Archdiocese Promotes Two Admins to Superintendent Positions

Dr. Carol A. Cary and Jacqueline P. Coccia will serves as leaders for secondary and elementary schools, respectively.

Two officials within the archdiocese were promoted to lead parochial schools for the Archdiocese of Philadelphia, according to a news release Thursday.

Dr. Carol A. Cary and Jacqueline P. Coccia were named superintendents for the 17 secondary and 123 elementary schools, respectively. Both immediately took roles—unlike the School District of Philadelphia's new superintendent, who won't start until October.

"The Archdiocese of Philadelphia undertook an extensive, national search and looked to outside counsel to ensure that we selected candidates that best exemplify the skill-set needed to lead the students of the Archdiocese in the 21st century," said Bishop Michael Fitzgerald in a news release. He oversees Catholic Education for the archdiocese.

"Dr. Cary and Ms. Coccia have demonstrated their commitment to instructional innovation, academic excellence and Catholic values that are central to our schools, and the strongest possible future for Catholic education."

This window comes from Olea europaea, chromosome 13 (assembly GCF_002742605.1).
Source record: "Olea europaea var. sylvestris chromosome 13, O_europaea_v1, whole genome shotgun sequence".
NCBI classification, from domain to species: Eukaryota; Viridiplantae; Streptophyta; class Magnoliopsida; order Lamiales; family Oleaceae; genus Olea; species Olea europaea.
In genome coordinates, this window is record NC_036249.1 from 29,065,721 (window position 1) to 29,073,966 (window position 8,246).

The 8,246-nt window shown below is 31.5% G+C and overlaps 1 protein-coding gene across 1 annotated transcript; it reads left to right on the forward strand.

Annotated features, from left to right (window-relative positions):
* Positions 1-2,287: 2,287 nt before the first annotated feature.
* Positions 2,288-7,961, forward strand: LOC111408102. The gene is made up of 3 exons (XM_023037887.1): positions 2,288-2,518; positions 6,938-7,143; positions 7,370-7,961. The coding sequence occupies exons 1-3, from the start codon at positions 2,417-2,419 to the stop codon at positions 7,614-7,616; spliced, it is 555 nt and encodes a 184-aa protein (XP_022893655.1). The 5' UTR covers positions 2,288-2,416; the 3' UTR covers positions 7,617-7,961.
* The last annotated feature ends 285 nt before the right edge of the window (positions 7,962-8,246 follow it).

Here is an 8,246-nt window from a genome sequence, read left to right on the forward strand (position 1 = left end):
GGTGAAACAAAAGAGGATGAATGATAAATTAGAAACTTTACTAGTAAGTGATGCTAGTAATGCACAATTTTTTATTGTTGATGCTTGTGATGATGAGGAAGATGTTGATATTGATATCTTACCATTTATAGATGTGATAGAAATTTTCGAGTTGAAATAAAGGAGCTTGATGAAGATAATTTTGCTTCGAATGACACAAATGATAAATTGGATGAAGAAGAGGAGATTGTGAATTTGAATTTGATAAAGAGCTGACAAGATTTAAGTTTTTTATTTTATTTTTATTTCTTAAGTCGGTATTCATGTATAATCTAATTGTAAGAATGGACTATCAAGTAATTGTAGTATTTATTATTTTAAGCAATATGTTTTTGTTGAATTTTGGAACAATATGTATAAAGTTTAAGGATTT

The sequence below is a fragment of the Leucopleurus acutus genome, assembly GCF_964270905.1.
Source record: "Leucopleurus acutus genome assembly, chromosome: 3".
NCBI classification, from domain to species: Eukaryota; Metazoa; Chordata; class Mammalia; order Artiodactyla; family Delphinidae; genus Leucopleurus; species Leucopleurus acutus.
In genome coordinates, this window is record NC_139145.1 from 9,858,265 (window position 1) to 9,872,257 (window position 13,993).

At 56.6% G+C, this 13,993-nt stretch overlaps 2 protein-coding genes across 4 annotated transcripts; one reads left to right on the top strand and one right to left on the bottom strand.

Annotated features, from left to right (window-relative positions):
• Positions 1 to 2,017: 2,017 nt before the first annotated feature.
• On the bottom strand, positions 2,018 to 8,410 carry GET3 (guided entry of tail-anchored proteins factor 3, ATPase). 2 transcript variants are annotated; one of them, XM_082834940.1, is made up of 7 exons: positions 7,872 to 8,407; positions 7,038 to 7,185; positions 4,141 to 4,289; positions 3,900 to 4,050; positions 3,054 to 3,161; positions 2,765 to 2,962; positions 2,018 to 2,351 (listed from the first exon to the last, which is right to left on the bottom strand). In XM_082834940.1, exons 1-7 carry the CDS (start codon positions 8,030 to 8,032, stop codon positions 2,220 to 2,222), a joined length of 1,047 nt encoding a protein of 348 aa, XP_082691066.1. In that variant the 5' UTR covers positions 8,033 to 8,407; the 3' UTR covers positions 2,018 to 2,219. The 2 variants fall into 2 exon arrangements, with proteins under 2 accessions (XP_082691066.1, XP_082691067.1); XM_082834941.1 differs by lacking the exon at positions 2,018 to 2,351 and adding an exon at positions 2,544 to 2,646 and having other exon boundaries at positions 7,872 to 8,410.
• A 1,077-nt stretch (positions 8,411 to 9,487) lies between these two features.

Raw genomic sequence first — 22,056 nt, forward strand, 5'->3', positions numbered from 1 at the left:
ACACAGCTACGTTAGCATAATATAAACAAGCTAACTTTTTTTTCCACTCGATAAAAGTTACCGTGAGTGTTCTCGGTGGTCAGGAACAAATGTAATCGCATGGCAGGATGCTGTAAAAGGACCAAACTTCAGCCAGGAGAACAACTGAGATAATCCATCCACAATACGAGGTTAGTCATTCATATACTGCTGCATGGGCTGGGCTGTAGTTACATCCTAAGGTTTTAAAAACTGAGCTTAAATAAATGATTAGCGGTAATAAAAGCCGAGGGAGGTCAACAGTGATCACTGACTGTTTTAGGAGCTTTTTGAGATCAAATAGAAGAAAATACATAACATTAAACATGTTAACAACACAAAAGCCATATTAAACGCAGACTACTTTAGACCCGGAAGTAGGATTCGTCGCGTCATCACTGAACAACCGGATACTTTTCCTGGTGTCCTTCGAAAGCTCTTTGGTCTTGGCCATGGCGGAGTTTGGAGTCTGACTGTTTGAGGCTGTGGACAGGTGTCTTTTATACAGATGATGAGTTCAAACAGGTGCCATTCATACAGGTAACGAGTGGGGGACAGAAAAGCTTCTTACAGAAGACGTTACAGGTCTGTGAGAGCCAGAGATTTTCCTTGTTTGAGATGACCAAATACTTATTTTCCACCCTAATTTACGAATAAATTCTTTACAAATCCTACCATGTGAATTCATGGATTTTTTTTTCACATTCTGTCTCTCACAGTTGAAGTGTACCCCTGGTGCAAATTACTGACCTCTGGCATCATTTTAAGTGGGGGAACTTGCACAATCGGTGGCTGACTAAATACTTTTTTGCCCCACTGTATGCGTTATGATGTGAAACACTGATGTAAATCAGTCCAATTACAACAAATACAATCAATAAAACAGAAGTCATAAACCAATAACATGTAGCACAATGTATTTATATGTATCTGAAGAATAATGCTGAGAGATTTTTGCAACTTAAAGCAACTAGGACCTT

Cary, 57, previously served as director of secondary curriculum, instruction and professional development for almost five years in the Office of Catholic Education. Prior to that Cary was principal for St. Anastasia Parish School in Newtown Square, Delaware County.

For the last two years Coccia, 47, worked as director of elementary education within the archdiocese. She previously taught at Holy Trinity Catholic School in Bridgeport, Montgomery County, where she later became principle. She also was principal at St. Denis Parish School in Havertown, Delaware County.

The archdiocese chose the internal candidates after undergoing what it described as an "exhaustive search process that included consultation from Dr. John DeFlaminis, Executive Director of the Penn Center for Educational Leadership, and Mr. Edward Hanway, Chairman of the Faith in the Future Foundation."

Former superintendent at the end of the 2012 school year to care for ailing family members.

Click here to read the archdiocese's full release.


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